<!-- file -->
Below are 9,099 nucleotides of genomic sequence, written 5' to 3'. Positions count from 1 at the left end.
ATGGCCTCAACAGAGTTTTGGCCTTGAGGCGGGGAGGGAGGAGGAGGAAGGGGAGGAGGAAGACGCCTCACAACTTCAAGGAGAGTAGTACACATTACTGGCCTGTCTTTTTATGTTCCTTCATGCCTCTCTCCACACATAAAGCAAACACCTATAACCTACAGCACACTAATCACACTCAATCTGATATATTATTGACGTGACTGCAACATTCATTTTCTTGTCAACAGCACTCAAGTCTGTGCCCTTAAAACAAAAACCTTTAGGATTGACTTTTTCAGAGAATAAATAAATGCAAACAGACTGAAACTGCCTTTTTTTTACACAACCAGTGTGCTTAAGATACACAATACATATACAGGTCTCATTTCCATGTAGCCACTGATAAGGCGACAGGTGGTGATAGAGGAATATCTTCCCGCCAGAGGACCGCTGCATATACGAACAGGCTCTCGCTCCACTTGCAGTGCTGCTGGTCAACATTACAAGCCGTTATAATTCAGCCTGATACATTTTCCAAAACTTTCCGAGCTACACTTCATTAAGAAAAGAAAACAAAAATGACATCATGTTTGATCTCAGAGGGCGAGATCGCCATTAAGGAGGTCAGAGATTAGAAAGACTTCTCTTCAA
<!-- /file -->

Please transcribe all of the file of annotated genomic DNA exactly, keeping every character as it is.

Below are 9,099 nucleotides of genomic sequence, written 5' to 3'. Positions count from 1 at the left end.
ATGGCCTCAACAGAGTTTTGGCCTTGAGGCGGGGAGGGAGGAGGAGGAAGGGGAGGAGGAAGACGCCTCACAACTTCAAGGAGAGTAGTACACATTACTGGCCTGTCTTTTTATGTTCCTTCATGCCTCTCTCCACACATAAAGCAAACACCTATAACCTACAGCACACTAATCACACTCAATCTGATATATTATTGACGTGACTGCAACATTCATTTTCTTGTCAACAGCACTCAAGTCTGTGCCCTTAAAACAAAAACCTTTAGGATTGACTTTTTCAGAGAATAAATAAATGCAAACAGACTGAAACTGCCTTTTTTTTACACAACCAGTGTGCTTAAGATACACAATACATATACAGGTCTCATTTCCATGTAGCCACTGATAAGGCGACAGGTGGTGATAGAGGAATATCTTCCCGCCAGAGGACCGCTGCATATACGAACAGGCTCTCGCTCCACTTGCAGTGCTGCTGGTCAACATTACAAGCCGTTATAATTCAGCCTGATACATTTTCCAAAACTTTCCGAGCTACACTTCATTAAGAAAAGAAAACAAAAATGACATCATGTTTGATCTCAGAGGGCGAGATCGCCATTAAGGAGGTCAGAGATTAGAAAGACTTCTCTTCAA